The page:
At a luau, the kalua pig is the main event. “Kalua” refers to the cooking process of using an earthen oven, or “imu”, which is really just a large underground steam cooker. Traditionally ti and banana leaf-covered breadfruit, sweet potatoes, bananas, taro, and other vegetables accompany the pig.
Preparations begin early as cooks dig a large hole in the sand and line the bottom with Kiawe logs and rocks. They then start a fire and allow the coals and rocks to heat over several hours. Once the Imu is ready, the rocks are spread across the bottom of the pit and a bed for the pig is made of moist banana stalks and leaves. The vegetables are then placed beside the pig, and the meal is covered first by a tarp or burlap sack, and then by sand, and left to cook for six to eight hours.
You are watching: How To Make An Imu Pit
To build your own imu, dig a round pit two to four feet deep and just large enough in diameter to fit the food, rocks and vegetation. Place the excess dirt next to the pit, as you will use it to cover the oven at the end. The cooking process requires steam heat, so fuel will consist of kindling, larger, preferably hard wood, and green plant materials. Traditionally, Hawaiians use grass, ti leaves and banana stumps and leaves, but you may substitute with cornhusks and corns stalks soaked in water, cabbage leaves, lettuce, thistle, watercress or cottonwood leaves.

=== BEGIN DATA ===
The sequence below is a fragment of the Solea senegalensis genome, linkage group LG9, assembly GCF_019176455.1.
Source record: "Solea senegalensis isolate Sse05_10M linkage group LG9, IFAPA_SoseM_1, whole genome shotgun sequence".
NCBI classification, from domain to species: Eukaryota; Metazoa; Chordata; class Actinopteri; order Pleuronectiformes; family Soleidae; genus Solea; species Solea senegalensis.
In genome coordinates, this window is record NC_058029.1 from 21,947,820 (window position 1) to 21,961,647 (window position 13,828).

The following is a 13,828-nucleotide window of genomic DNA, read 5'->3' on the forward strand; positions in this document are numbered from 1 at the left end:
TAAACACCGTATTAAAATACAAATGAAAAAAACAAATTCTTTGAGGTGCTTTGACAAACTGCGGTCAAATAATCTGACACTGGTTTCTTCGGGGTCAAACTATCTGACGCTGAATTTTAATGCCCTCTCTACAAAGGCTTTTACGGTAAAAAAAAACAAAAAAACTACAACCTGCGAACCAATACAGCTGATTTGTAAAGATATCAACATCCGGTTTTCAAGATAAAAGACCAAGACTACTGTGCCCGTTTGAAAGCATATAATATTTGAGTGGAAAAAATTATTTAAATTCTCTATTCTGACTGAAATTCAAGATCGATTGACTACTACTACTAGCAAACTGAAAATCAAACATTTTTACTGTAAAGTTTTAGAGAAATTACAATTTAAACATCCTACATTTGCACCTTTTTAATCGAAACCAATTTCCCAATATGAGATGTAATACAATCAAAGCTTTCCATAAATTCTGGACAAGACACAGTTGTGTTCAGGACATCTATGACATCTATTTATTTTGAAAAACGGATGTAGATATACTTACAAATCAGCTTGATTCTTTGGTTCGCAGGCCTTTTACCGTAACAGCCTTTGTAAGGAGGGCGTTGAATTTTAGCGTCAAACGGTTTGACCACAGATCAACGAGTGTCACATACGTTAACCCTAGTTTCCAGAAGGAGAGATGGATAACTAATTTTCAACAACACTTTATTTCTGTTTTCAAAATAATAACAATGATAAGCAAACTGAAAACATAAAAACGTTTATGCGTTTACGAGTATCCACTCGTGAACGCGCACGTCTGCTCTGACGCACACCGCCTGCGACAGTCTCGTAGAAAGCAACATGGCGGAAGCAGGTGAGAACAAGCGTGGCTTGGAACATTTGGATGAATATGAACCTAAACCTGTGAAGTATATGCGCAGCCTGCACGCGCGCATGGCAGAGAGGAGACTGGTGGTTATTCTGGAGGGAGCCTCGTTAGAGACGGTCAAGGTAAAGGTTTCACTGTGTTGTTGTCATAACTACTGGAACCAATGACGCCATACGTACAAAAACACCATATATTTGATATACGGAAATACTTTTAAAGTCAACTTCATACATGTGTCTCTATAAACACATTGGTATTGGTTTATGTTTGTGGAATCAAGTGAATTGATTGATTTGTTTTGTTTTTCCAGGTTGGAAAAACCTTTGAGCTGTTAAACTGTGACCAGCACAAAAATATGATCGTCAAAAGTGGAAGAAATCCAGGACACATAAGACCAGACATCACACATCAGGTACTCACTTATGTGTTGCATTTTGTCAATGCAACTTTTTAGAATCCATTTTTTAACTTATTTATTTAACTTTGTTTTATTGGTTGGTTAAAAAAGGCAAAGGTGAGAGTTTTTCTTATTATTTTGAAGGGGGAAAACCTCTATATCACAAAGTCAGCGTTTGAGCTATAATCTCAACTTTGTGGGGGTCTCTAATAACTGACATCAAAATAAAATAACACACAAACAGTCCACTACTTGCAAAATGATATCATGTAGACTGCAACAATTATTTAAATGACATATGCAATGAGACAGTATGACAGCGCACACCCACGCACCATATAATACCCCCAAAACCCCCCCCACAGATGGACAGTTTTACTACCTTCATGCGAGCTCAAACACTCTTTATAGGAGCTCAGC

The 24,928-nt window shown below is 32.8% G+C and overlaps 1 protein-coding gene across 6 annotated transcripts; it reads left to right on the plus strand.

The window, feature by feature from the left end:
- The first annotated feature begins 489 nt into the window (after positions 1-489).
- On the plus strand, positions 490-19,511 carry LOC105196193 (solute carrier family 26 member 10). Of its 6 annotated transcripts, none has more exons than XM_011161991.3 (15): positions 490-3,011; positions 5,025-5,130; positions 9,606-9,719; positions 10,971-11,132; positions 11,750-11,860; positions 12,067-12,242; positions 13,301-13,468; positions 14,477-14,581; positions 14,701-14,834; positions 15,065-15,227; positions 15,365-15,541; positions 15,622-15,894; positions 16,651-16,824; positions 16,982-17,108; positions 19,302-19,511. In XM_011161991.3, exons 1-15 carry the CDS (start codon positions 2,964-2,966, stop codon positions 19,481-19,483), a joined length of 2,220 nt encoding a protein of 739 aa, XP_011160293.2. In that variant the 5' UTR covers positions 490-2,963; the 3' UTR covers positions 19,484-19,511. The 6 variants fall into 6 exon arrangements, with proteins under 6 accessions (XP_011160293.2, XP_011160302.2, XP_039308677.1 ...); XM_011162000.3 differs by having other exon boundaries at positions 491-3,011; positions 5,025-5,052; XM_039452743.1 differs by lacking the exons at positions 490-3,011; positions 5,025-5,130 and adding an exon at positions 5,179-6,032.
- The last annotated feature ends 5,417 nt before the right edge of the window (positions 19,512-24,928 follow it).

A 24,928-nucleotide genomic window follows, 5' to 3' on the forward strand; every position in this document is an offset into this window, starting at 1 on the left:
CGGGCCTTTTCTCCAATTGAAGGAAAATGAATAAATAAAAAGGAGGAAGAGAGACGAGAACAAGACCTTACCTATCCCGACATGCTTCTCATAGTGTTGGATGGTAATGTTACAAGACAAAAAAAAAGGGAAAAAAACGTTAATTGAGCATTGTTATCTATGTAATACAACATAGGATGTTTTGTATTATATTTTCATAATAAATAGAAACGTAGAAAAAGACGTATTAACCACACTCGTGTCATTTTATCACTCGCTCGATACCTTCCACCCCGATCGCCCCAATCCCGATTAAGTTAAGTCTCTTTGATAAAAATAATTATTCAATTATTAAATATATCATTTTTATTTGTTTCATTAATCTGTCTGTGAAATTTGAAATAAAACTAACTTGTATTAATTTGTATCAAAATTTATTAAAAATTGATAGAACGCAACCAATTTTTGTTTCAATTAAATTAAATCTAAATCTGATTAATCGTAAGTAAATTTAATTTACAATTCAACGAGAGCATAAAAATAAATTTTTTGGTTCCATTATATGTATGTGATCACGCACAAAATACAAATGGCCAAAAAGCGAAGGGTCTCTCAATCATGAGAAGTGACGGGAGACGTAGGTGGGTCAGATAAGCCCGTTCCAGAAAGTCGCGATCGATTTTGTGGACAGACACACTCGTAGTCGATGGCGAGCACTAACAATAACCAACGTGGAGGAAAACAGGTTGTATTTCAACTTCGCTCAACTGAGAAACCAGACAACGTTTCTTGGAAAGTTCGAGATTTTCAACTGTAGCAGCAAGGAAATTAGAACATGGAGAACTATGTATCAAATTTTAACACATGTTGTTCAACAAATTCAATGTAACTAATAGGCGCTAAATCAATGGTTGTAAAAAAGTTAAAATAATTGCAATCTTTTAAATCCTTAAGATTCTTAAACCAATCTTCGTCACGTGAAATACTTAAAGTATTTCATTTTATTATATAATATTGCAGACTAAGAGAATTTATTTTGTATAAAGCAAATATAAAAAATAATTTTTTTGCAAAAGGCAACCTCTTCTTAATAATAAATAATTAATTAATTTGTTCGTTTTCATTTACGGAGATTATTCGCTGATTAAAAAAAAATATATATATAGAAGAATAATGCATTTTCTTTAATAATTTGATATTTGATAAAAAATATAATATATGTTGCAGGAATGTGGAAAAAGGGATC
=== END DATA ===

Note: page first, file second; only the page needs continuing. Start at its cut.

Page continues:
First place the kindling material at the center of the bottom of the pit, then build the larger wood around it. Place the rocks on top and then light the kindling, as the fire builds, the wood will turn to charcoal and the stones will heat; this takes approximately one and a half to two hours. Once the stones have reached their maximum heat, spread them evenly across the floor of the oven and lay the first layer of vegetation over them. This will create the steam for cooking. Then lay the second layer of ti leaves, which will touch and flavor the food. Place a few hot rocks inside the pig to help the cooking along, and then place the pig and all vegetables in the imu.
Cover the food with more ti and banana leaves if they are available, or a burlap sack or tarp, and make sure that this layer extends beyond the diameter of the imu to protect the food from dirt. Finally, cover the pit with the loose dirt and leave your meal to cook for six to eight hours.
Once the food has finished steaming, carefully brush off all dirt and lift the leaves or tarp without getting dirt in the imu. Unearth the kalua pig with ceremony, extract all of your vegetables, and serve your delicious meal on Lauhala mats and encourage your guests to use their hands.